With the new SAT debuting in March, many juniors will be wondering which college admission exam is best for them. The new SAT will consist of more thoughtful questions that emphasize critical thinking rather than specific knowledge, similar to the ACT exam.
According to the Washington Post, these changes come largely due to the rising popularity of the ACT. The main differences between the two lie in the new SAT’s extended time allotments, with 200 minutes for 175 questions compared to the ACT’s 175 minutes for 215 questions, as well as its lack of a science section.
The new SAT will allow students more study time, but the test itself has yet to be refined by CollegeBoard.
“The online tests have several typos and design mistakes, usually on the math sections where one misplaced variable or negative sign can throw off the entire question (and thereby falsely harm a student’s score),” founder and president of the Competitive Edge tutoring company Alex Mallory said in the Huffington Post.
Mallory also stated that many of the reading questions had either obvious or ambiguous answers. Without proper test preparation materials available, the study methods will be extremely limited. CollegeBoard also has not released a scoring scale on which students can understand how their raw score fits into the 1600-point system.
“Without such a scale, it is essentially impossible to tell how hard it is to get a good score on the new SAT, and that severely diminishes the value of these practice materials,” Mallory said.
These factors make the new SAT a risk with many unknowns, and with their college futures at stake, it is a risk that many students are not willing to take.
Juniors who did well on their PSATs and have an easier fall semester will have a better shot at a good test score with the old SAT. Despite its early test dates, it still offers the best methods of study.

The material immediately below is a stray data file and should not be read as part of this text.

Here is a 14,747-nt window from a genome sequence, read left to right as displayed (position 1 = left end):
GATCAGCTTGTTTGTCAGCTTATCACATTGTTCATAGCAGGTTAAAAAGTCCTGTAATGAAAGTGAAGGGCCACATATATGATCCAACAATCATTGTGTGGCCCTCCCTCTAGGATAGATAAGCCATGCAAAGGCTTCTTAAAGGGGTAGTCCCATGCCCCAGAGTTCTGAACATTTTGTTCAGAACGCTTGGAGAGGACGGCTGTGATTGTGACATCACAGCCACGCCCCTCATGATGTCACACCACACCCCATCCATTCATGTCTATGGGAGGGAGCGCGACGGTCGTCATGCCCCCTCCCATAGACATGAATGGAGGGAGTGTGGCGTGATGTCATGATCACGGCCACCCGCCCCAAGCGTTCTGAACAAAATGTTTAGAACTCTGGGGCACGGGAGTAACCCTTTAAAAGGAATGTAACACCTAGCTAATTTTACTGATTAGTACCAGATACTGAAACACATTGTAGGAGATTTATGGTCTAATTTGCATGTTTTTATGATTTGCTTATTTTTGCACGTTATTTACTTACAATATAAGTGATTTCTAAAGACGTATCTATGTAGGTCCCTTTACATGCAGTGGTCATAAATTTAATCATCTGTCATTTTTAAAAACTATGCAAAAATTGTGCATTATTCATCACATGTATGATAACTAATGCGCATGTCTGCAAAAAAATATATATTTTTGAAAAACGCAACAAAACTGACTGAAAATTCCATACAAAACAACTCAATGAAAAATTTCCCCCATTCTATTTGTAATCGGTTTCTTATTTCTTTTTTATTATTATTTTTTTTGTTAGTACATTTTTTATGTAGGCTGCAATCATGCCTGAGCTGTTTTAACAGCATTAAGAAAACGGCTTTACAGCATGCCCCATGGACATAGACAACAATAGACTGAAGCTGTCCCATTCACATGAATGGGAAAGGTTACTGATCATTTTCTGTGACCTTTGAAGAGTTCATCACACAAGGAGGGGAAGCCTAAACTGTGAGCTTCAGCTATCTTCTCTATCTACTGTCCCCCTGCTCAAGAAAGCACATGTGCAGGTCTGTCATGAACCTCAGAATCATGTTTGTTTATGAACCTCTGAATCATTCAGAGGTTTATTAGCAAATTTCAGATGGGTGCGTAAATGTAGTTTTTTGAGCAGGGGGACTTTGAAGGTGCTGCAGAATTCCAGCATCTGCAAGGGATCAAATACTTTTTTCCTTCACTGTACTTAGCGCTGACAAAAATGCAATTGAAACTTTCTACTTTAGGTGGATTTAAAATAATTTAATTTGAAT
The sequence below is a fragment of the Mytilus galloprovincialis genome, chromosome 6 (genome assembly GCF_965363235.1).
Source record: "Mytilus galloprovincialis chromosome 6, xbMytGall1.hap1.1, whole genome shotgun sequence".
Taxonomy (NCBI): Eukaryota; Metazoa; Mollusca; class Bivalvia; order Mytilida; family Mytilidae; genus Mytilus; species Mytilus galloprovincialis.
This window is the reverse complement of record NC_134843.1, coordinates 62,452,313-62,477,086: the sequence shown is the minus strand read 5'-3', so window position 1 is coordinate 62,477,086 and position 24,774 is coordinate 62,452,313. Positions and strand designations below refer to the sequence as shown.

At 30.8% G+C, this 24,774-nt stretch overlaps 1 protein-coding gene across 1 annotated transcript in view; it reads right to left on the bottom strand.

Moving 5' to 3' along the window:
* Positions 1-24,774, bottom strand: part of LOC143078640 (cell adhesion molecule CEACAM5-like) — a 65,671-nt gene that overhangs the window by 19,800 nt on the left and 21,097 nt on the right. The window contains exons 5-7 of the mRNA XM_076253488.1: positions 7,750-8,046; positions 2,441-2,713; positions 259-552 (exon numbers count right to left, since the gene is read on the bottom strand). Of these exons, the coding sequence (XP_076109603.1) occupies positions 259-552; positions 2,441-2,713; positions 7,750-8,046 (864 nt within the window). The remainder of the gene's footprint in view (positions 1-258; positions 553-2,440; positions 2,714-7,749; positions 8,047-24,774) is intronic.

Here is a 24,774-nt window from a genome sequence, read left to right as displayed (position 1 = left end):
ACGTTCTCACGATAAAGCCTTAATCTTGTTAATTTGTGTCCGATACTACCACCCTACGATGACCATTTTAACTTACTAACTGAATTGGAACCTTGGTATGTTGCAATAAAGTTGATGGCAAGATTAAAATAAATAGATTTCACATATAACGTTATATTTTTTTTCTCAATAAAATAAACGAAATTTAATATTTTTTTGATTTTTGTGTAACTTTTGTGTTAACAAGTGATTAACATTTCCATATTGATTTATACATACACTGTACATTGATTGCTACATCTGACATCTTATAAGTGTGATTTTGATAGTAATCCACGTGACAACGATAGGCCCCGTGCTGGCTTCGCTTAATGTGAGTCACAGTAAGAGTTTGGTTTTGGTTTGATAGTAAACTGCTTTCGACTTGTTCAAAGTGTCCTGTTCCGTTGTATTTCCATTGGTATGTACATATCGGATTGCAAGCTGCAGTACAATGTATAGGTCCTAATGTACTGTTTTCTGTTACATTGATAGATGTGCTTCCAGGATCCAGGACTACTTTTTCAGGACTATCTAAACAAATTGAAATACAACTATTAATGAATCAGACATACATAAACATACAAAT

For those who did not fare as well on the PSAT, the decision is harder to make. Many will still want to take the old SAT, especially if they feel they could have done better on the PSAT, but the decision comes mostly to the amount of study time they have for the January SAT.
Current juniors who wish to take the old SAT will only have until January 23 to take the exam. The compressed timeline gives them only one shot at getting their ideal score. Even with the old SAT’s small window of time, many students will be drawn to its more predictable and reliable study path when compared to the new SAT.
Between constricted study time and limited test preparation materials, most juniors should look to another option.
A popular alternative is to avoid the SAT altogether with the ACT, which has the advantages of both tests. The ACT brings the old SAT’s benefits, with many resources to study and predictable test material. It provides a straightforward study method and allows more time for retakes, as results come in just two weeks.
“More students now take the ACT than the SAT, and with good reason: the ACT is and has been a reliable, predictable exam that is far more focused on actual academic merit than it is on random logical reasoning tricks and esoteric vocabulary words,” Anthony Green, an SAT and ACT tutor, said to Business Insider.
In spite of its rising prominence, some students will not choose the ACT because of the science section. While the new SAT incorporates science-based passages in the reading section, the ACT has a separate section for reading data tables and dissecting information. Some test takers struggle with this section due to its more obscure material and terminology.
In studies done by ACT that record how many students reach benchmark readiness scores for each section, the science section has the lowest percentage, with 31 percent. Compared to the 67 percent for English, 52 for Reading, and 46 for Math, the science section poses a larger risk, although extra studying can remedy that.
Time management is also key. The ACT is hard to finish in time, with an average of less than one minute per question. The new SAT tries to eliminate this problem, with 40 fewer questions than the ACT and a minute and a half per question. To compensate, practice questions released by the CollegeBoard show tougher questions. Many think this is a worthy trade-off, as the ACT’s tight time budget is difficult keep up with.
While some do feel more geared toward SAT-type questions, for many there is simply not enough studying time before January 23 to take the old SAT, and taking the new SAT feels like too much of a risk what with the lack of study materials. The ACT, however, with straightforward questions, quick results and comparatively predictable material is the most ideal option.
The question ultimately boils down to whether students are willing to brave the ACT’s science section and time shortages in place for a more reliable test score. The two SATs both have their own complications, and taking either is a gamble. Ultimately, the ACT stands above its problematic competitors and remains the optimal choice.